Concerning the Japanese Public’s Evaluation of
Supreme Court Justices

The Article focuses on the author’s views concerning the decision of the Japanese Supreme Court towards the election of members in the House of Representatives and the House of Councilors. It highlights the Japanese Election Law which regulates the election of members in the Upper and Lower Houses. It stresses the disparities in voting powerContinue reading “Concerning the Japanese Public’s Evaluation of
Supreme Court Justices”

Judicial Recruitment and Promotion: Responses to
Professors Ramseyer and Repeta

In this Article, the author comments on the issues addressed by law professors J. Mark Ramseyer and Lawrence Repeta about the appointment of judges in the Japanese Supreme Court. He stresses the difficulty in measuring the productivity of judges as a basis for judicial appointment. He outlines the significant role of the Advisory Committee forContinue reading “Judicial Recruitment and Promotion: Responses to
Professors Ramseyer and Repeta”

The Supreme Court and the Push for Transparency
in Lower Court Appointments in Japan

An Article on the responsibility of the Japanese Supreme Court in the selection and appointment of lower court judges is presented. It highlights the articles from law professors which addresses the appointment of judges including Lawrence Repeta and J. Mark Ramseyer. It stresses the need to increase the transparency in the lower court appointment process.

Reserved Seats on Japan’s Supreme Court

The Article examines the decision on the allocation of seats to private attorneys and scholars in the Japanese Supreme Court. It outlines the reallocation of reserved seats during the term of Chief Justice Ishida Kazuto from 1969 to 1973. It stresses the institutionalization of an appointment pattern designed to limit the individual rights declared inContinue reading “Reserved Seats on Japan’s Supreme Court”

Do School Cliques Dominate Japanese
Bureaucracies?: Evidence from Supreme Court
Appointments

The Article presents a study which explores the impact of educational backgrounds on the appointment of judges in the Japanese Supreme Court. According to the author, the productivity of judges is the primary factor for the appointment in the Supreme Court. It stresses the lack of evidence to justify the favoritism toward graduates from KyotoContinue reading “Do School Cliques Dominate Japanese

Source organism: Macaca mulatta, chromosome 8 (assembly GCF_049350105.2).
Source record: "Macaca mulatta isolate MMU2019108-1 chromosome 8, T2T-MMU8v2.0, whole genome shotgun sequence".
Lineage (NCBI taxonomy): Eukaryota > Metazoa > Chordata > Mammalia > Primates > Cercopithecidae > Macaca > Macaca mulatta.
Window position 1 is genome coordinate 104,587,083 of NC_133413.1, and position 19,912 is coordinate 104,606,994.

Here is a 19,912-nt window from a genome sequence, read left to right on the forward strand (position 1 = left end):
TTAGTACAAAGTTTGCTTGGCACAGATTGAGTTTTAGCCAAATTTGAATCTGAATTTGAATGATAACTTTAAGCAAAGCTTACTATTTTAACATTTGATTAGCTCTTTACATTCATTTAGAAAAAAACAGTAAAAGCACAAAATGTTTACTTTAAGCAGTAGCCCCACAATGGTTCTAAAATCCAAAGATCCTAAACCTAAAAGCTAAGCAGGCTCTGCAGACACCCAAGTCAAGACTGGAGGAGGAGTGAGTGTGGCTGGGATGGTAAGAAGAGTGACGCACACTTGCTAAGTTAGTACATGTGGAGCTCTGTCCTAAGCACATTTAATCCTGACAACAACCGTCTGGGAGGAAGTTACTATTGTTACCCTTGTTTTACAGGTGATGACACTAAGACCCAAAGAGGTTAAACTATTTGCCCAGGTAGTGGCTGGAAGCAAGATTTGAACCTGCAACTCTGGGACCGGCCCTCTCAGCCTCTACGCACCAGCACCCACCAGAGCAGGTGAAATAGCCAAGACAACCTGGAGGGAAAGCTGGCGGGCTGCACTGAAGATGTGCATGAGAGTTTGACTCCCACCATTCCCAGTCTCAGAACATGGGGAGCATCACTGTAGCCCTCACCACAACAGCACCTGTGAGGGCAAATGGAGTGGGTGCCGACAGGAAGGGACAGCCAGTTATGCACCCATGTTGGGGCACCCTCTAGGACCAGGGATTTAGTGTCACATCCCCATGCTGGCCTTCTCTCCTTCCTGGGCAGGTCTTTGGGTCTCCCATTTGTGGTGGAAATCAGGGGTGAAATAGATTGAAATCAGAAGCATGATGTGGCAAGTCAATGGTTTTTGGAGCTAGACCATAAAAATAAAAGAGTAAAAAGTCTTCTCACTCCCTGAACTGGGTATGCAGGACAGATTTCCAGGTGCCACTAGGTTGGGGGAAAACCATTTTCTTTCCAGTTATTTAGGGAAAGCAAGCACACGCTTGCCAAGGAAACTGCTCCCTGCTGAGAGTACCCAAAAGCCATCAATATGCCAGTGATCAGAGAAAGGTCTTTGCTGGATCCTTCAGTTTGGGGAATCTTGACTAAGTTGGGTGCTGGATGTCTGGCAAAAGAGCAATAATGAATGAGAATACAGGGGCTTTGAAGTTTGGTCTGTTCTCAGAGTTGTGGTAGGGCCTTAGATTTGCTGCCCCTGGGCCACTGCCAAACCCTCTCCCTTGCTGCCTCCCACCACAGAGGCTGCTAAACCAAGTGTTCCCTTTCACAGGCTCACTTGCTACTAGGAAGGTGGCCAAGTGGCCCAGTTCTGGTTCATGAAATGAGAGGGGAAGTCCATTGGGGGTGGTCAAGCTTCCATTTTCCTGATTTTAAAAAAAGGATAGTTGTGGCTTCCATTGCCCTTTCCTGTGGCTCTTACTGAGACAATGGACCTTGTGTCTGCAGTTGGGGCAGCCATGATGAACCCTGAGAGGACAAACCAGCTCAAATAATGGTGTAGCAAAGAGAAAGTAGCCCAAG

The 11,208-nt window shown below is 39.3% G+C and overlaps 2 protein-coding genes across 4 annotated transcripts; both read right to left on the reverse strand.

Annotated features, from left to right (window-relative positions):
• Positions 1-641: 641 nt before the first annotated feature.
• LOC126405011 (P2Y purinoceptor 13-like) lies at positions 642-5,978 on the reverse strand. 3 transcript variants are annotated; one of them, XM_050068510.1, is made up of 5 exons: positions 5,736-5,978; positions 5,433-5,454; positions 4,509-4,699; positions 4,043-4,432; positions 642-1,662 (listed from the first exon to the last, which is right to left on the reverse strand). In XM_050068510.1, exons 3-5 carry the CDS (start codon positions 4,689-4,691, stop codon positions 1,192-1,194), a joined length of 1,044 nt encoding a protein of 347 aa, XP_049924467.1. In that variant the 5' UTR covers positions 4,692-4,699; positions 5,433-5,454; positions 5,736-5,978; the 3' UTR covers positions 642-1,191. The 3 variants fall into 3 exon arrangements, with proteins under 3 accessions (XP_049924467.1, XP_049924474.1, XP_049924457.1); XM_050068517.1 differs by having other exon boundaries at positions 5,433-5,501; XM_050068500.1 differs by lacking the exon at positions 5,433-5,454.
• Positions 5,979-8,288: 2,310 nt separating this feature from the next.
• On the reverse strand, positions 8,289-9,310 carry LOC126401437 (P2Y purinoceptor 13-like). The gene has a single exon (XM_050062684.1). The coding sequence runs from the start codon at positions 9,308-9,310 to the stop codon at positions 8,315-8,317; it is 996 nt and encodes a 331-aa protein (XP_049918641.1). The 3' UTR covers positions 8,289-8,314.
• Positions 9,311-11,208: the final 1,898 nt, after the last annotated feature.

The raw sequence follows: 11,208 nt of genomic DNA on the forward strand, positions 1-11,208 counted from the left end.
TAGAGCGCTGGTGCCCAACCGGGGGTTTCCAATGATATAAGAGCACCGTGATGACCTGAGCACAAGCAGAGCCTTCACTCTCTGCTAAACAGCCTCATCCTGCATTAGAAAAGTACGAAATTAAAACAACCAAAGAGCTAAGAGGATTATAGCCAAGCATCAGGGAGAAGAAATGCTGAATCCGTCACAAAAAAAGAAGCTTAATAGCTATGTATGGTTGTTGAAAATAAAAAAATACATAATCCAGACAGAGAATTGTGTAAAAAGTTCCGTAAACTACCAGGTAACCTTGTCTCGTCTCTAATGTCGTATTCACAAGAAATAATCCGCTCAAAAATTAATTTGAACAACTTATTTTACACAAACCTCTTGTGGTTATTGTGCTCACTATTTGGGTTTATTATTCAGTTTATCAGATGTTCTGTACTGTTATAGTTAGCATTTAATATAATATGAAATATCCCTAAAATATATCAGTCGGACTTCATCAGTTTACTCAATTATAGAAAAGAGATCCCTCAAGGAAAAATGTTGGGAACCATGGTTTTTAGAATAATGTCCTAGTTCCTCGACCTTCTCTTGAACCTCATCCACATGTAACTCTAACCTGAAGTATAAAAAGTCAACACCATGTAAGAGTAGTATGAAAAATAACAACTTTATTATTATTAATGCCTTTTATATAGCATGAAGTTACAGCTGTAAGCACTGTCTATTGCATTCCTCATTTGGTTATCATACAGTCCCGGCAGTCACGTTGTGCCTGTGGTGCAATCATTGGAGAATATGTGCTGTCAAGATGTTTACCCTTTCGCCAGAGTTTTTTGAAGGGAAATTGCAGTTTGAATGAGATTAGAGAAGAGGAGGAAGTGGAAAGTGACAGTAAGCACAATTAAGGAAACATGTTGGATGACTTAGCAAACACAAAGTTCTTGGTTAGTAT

Bureaucracies?: Evidence from Supreme Court
Appointments”

Constitutional Precedents in Japan: A Comment
on the Role of Precedent

In this Article, the author comments on the views of Professor Hiroshi Itoh about the approach of the Japanese Supreme Court towards constitutional precedents. He stresses the importance of precedents in the constitutional adjudication which creates constraints in the judicial decision-making. He outlines the role of precedents in the “Tsu City Ground-breaking Ceremony Case.”

The Role of Precedent at Japan’s Supreme Court

The Article examines the use of precedents in the judicial decision making of the Japanese Supreme Court. It outlines the paradigms of the behavioral approach of judicial decision-making analysis which include the attribute, strategic and role paradigm. It is inferred that the use of judicial precedents act as a means of justifying and rationalizing theContinue reading “The Role of Precedent at Japan’s Supreme Court”

“Chōsakan”: Research Judges Toiling at the Stone
Fortress

The Article describes the role of research judges in the Supreme Court of Japan. It outlines the functions of research judges under Article 57 of the Judiciary Act of 1947 which engage in research necessary for trial and adjudication of a court case. It highlights the supplementary provisions to Article 57 which include the appointmentContinue reading ““Chōsakan”: Research Judges Toiling at the Stone
Fortress”

Looking Through the Wrong End of the Telescope:
The Japanese Judicial Response to Steel Partners,
Murakami, and Horie

The Article discusses the “Bulldog Sauce” case of the Japanese Supreme Court which addresses corporate laws. It outlines the judicial efforts of the Japanese Supreme Court to utilize defensive techniques against corporate raiders. It highlights the Article 109 and 247 of the Company Law which have been considered by the Japanese Supreme Court in theContinue reading “Looking Through the Wrong End of the Telescope:
The Japanese Judicial Response to Steel Partners,
Murakami, and Horie”

Judicialization of Politics and the Japanese Supreme
Court

The Article focuses on the author’s comments to the article of Professor Shigenori Matsui which stresses the conservatism of the Japanese Supreme Court. It outlines the reluctance of the Japanese Supreme Court to judicialize politics through constitutional adjudication. It highlights the standards of judicial review which have been adopted from the German conceptual jurisprudence.